adenine

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adenine

 [ad´ĕ-nēn]
a purine base present in nucleoproteins of cells of plants and animals; adenine and guanine are essential components of nucleic acids. The end product of the metabolism of adenine in humans is uric acid. A preparation of adenine is used to improve the preservation of whole blood. Symbol A.
adenine arabinoside (ara-A) vidarabine.
Miller-Keane Encyclopedia and Dictionary of Medicine, Nursing, and Allied Health, Seventh Edition. © 2003 by Saunders, an imprint of Elsevier, Inc. All rights reserved.

ad·e·nine (A, Ade),

(ad'ĕ-nēn),
One of the two major purines (the other is guanine) found in both RNA and DNA, and also in various free nucleotides of importance to the body (for example, AMP (adenylic acid), ATP, NAD+, NADP+, and FAD); in all these smaller compounds, adenine is condensed with ribose at nitrogen-9, forming adenosine. For structure, see adenylic acid.
Synonym(s): 6-aminopurine
Farlex Partner Medical Dictionary © Farlex 2012

adenine

(ăd′n-ēn′, -ĭn)
n. Abbr. A
A purine base, C5H5N5, that is the constituent involved in base pairing with thymine in DNA and with uracil in RNA.
The American Heritage® Medical Dictionary Copyright © 2007, 2004 by Houghton Mifflin Company. Published by Houghton Mifflin Company. All rights reserved.

Adenine

One of 2 (the other is thymine) major purine bases (C5H5N5) in nucleic acid. Adenine pairs with a pyrimidine in nucleic acids—with thymine in DNA, or with uracil in RNA; adenine combines with deoxyribose to form deoxyadenosine in DNA and ribose to form adenosine in RNA. Adenine is a major factor in a plethora of biological and molecular reactions.
Segen's Medical Dictionary. © 2012 Farlex, Inc. All rights reserved.

ad·e·nine

(A, Ade) (ad'ĕ-nēn)
One of the two major purines (the other being guanine) found in both RNA and DNA, and also in various free nucleotides.
Medical Dictionary for the Health Professions and Nursing © Farlex 2012

adenine

A purine base. One of the four key biochemical units from which genes are formed in DNA and by which the two helical halves of the DNA molecule are linked together. Adenine pairs with thymine in DNA, but in RNA it pairs with uracil.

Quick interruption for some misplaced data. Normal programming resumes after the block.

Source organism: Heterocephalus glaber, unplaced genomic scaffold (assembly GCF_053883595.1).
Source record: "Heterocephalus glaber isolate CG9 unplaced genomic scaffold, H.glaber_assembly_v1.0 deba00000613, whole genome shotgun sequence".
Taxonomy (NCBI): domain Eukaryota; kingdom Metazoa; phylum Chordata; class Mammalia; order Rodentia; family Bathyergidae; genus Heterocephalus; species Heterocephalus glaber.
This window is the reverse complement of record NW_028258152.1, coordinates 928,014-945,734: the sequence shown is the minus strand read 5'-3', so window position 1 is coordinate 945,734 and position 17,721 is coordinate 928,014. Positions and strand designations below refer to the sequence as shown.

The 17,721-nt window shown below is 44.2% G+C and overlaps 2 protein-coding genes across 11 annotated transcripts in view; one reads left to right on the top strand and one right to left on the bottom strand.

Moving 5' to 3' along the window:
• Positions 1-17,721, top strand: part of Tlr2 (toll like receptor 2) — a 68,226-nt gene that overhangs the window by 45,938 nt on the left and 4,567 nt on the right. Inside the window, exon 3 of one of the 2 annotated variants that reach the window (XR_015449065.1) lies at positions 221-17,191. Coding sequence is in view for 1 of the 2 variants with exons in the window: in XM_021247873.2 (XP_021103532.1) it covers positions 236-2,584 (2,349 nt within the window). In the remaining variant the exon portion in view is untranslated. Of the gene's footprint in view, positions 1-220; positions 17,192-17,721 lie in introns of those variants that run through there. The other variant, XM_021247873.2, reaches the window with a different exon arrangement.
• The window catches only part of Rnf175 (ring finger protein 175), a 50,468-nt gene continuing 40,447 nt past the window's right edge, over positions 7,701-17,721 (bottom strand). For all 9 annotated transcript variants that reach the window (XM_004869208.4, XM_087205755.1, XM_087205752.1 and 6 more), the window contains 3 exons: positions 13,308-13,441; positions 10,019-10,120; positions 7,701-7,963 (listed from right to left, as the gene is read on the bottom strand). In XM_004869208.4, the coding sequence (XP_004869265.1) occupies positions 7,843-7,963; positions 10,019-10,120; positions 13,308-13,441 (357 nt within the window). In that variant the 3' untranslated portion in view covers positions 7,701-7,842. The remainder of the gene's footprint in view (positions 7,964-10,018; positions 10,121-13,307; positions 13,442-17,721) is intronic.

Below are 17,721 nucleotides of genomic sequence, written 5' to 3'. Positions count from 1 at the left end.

Collins Dictionary of Medicine © Robert M. Youngson 2004, 2005
Adenineclick for a larger image
Fig. 14 Adenine . Complementary pairing. P = phosphate group.
Adenineclick for a larger image
Fig. 13 Adenine . Molecular structure.

adenine (A)

one of four types of nitrogenous bases found in DNA, having the double-ring structure of a class known as PURINES (see Fig. 13 ).

Adenine forms part of a DNA unit called a NUCLEOTIDE and always forms COMPLEMENTARY BASE PAIRING with a DNA PYRIMIDINE base called THYMINE (see Fig. 14 ). When pairing with RNA during TRANSCRIPTION, adenine is complementary to URACIL. Adenine also occurs in RNA molecules, ATP, ADP and AMP.

Collins Dictionary of Biology, 3rd ed. © W. G. Hale, V. A. Saunders, J. P. Margham 2005

ad·e·nine

(ad'ĕ-nēn)
A purine found in both RNA and DNA, and also in various free nucleotides of importance to the body.
Medical Dictionary for the Dental Professions © Farlex 2012
References in periodicals archive ?
Bagatini et al., "Activities of the enzymes that hydrolyze adenine nucleotides in platelets from multiple sclerosis patients," Journal of Neurology, vol.
Methods for the determination of adenosine triphosphate and other adenine nucleotides. J.
Chen, "Adenine nucleotide translocase, mitochondrial stress, and degenerative cell death," Oxidative Medicine and Cellular Longevity, vol.
The Kinetics of the Extracellular Catabolism of Adenine Nucleotides (ATP and ADP) Was Not Different in Control and Postinflammation Preparations of the Rat Ileum.
Battastini, "Neonatal hypothyroidism affects the adenine nucleotides metabolism in astrocyte cultures from rat brain," Neurochemical Research, vol.
The steady-state levels of ADP and ATP reflect well-known diffusion restrictions for adenine nucleotides (see for review Vendelin et al., 2004, 2007) for passing through the mitochondrial porin channel (VDAC) as well the absence of these restrictions for PCr--which should reach the cellular cytoplasm.
Methotrexate and sulfasalazine promote adenosine release by a mechanism that requires ecto-5'-nucleotidase-mediated conversion of adenine nucleotides. J Clin Invest.
Adenine nucleotide release from isolated perfused guinea pig hearts and extracellular formation of adenosine.
Purine salvage to adenine nucleotides in different skeletal muscle fiber types.
Typically, phosphagen concentrations are higher than adenine nucleotide concentrations (Beis and Newsholme, 1975; Meyer et al., 1984).
These reactions lead to catabolic end-products that are washed out of the cell with a subsequent loss in purines and adenine nucleotides. One therapeutic option is to try to restore these energy substrates in order to recover the function of the cell, including muscle cells.